He presented voting data showing that he is politically popular throughout Cincinnati and said he is likely to be the next mayor, according to his indictment which quotes him saying:

“I can move more votes than any other single person…” He allegedly reiterated in December 2018, “don’t let these be my famous last words, but I can always get a vote to my left or a vote to my right.”

Sittenfeld was running in the 2021 Cincinnati mayoral race at the time of his arrest and was considered by some as the front runner with more than $700,000 raised, according to his latest campaign finance report on file.

Sittenfeld’s legal team says the indictment actually shows he did not engage in a quid pro quo agreement. They also have repeatedly said everything he did was perfectly legal and is just part of the political process in this country.

On at least six different times over more than a year, undercover agents tried to get Sittenfeld to a trip with them, suggesting destinations including Las Vegas, Miami and Nashville, including the offer to provide a private plane, court records show.

He never once took them up on any of their offers, according to his attorneys.

Sittenfeld did, however, accept a $277.99 bottle of scotch and a $177.50 box of cigars that two of the undercover agents gave PG as a gift when he and his wife welcomed their first child in 2019, court records show.

Evidence presented at trial will show (Sittenfeld) affirmed in a public filing to the Ohio Ethics Commission that he did not receive any gifts from the (undercover agents) in 2019, despite a requirement all gifts received in the year valued at over $75 be disclosed, court filings state.

Sittenfeld’s attorneys have countered that Sittenfeld thought the gift was under $75 because he doesn’t smoke cigars and is not familiar with “this kind of alcohol.”

This does not change the fact that he received the gifts from (the undercover agents), the court records continue, “nor does it change the fact that he has a disclosure obligation, which he signed and affirmed is accurate. The defendant may testify to why he failed to disclose the gifts if he so chooses.”

Defense attorney Charlie Rittgers said in court Wednesday that when Sittenfeld told the federal agents that he could get the votes, that is the same thing that the Democrat and Republican whips do on Capitol Hill.

Rittgers also gave the jury an example of how Sittenfeld’s votes are not for sale.

He pointed out that FC Cincinnati Co-CEO Jeff Berding contributed to Sittenfeld’s campaign for years but voted against Berding’s preference for the club’s new stadium to be built in Oakley.

Two other Cincinnati councilmembers, Tamara Dennard and Jeff Pastor, were also arrested in 2020 under similar corruption charges - Pastor just days before Sittenfeld.

Here’s who will testify

The first person to take the witness stand for the prosecution on Wednesday was former Cincinnati City Councilman Kevin Flynn.

He served on council with Sittenfeld from 2013 to 2017.

Flynn’s testimony is limited to giving general background about how city government and council and development deals work, Cole wrote in a court order last week that determined who could and couldn’t testify.

The city of Cincinnati’s former economic development director, Phil Denning, now an executive vice president at the Port of Greater Cincinnati Development Authority, also testified on Wednesday.

The Port Authority owns the 435 Elm Street property which is the focus of the case.

There are more than 45 other possible witnesses lined up to testify for both the prosecution and defense.

Prosecutors wanted the judge to limit how Sittenfeld’s attorneys defend him but “if the defendant introduces evidence relating to these investigations, this again ‘opens the door’ for the government to introduce clarifying evidence justifying those investigations, if necesesary,” court records show.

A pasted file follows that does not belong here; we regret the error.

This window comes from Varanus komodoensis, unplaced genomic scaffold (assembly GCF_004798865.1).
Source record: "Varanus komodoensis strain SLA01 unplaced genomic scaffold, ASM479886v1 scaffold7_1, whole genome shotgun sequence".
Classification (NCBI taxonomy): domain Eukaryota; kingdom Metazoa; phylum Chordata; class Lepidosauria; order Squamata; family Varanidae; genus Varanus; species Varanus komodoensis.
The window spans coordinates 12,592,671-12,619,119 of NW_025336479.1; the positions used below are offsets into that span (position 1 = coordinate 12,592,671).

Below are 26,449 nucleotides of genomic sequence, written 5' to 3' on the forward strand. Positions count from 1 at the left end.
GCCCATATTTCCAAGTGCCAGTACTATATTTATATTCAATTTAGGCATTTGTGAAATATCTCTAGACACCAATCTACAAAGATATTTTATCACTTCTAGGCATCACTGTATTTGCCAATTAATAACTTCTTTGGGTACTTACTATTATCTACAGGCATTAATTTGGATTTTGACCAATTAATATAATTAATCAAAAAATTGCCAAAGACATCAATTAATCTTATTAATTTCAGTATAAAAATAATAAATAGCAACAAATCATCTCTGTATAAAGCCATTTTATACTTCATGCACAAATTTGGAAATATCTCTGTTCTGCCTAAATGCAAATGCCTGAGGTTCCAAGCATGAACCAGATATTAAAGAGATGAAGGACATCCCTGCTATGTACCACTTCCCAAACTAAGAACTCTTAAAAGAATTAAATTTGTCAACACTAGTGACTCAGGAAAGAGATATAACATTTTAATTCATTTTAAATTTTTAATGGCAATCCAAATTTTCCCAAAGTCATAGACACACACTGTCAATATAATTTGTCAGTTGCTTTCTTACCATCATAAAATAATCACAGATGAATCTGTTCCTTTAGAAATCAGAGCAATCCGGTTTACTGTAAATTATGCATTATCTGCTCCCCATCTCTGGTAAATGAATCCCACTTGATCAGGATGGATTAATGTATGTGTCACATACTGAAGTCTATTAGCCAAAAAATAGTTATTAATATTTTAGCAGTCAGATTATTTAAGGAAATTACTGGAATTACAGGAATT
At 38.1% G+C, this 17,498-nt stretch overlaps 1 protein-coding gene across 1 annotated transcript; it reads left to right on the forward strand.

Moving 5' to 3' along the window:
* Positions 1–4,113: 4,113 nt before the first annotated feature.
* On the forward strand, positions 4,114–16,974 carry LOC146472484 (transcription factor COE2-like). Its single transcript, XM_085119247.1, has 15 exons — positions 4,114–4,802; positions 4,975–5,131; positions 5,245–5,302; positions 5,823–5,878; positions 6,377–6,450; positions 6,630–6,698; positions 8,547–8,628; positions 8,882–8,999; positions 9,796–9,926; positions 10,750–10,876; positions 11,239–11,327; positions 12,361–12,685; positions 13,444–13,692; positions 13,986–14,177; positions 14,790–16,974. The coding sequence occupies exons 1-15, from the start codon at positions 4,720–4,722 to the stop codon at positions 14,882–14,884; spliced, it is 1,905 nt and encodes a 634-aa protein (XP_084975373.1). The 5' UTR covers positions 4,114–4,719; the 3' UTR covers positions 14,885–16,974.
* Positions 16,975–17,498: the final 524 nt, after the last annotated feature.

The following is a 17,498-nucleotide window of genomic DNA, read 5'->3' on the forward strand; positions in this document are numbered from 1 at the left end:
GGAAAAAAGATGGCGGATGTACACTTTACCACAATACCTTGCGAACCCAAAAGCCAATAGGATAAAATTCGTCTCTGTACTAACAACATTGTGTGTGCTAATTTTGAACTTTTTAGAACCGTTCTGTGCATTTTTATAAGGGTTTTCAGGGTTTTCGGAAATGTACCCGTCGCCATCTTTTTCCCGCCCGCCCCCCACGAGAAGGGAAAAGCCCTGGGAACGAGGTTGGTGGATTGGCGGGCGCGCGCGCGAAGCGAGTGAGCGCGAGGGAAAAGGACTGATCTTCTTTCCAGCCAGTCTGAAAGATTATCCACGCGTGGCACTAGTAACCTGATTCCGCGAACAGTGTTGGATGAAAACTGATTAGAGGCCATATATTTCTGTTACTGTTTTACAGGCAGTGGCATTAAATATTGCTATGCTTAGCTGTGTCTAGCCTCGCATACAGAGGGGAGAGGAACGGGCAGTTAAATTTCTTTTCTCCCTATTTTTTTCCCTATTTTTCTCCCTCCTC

For the Prosecution:

  • Ndukwe, who also was a friend and campaign supporter and contributor of Sittenfeld’s. He introduced Sittenfeld to the undercover FBI agents.
  • Jared Kamrass, a Democratic strategist who has a political consulting firm with several Democratic candidate clients. He served as treasurer of Sittenfeld’s PAC and processed Sittenfeld’s PAC donations. Kamrass also ran fundraising Cranley. He could be prosecuted and “violated federal laws, about commonplace, legal practices of campaign financing and fundraising” that are not related to this case or project, court records show. Sittenfeld’s attorneys objected to him taking the stand, but the judge ruled Friday he can testify because it relates to Sittenfeld’s “intent and conduct at issue in this case.”
  • Jay Kincaid, a political consultant and former chief of staff for Mayor John Cranley, who was in office from December 2013 to early 2022. After Kincaid stopped working as Cranley’s chief of staff, he was a lobbyist for Ndukwe, the FBI agent testified in court Thursday. Holbrook testified Thursday that Ndukwe told him that Sittenfeld had told him to talk to Kincaid about how to “discretely” make donations.
  • Claire McKenna, a public accountant.
  • Berding
  • Laura Brunner, president of the Port of Greater Cincinnati Development Authority which owns the 435 Elm Street property that is the focus of the case
  • Chris Cicchinelli, CEO of Pure Romance
  • David Spaulding, vice president and general manager of Turner Construction

For the Defense:

  • Stephen Leeper: President & CEO of Cincinnati Center City Development Corporation (3CDC)
  • Former CEO of Cincinnati Children’s Hospital Medical Center Michael Fisher
  • Former Cincinnati City Councilman Chris Seelbach.
  • Laura Brunner, CEO and President of Port of Greater Cincinnati Development Authority
  • Luke Blocher, formerly with the city solicitor’s office. Now he works for a private law firm in downtown Cincinnati, Taft Stettinius & Hollister
  • Current Interim City Manager John Curp
  • Montgomery City Councilman Chris Debozsi
  • Brian Tome, pastor of Crossroads Church
  • Dan Schimberg, president of Uptown Rental Properties.
  • Peg Wyant, president and CEO of Grandin Properties.
  • Clare Blankmeyer, executive director of Greenlight Cincinnati Fund.
  • Dan Meyer, founder and CEO of Nehemiah Manufacturing.
  • Matt Alter, president of Cincinnati Fire Fighters Union Local 48.
  • Mike Burke, owner of Zips Café in Mt. Lookout
  • Cincinnati Police Officer Donald Jordan.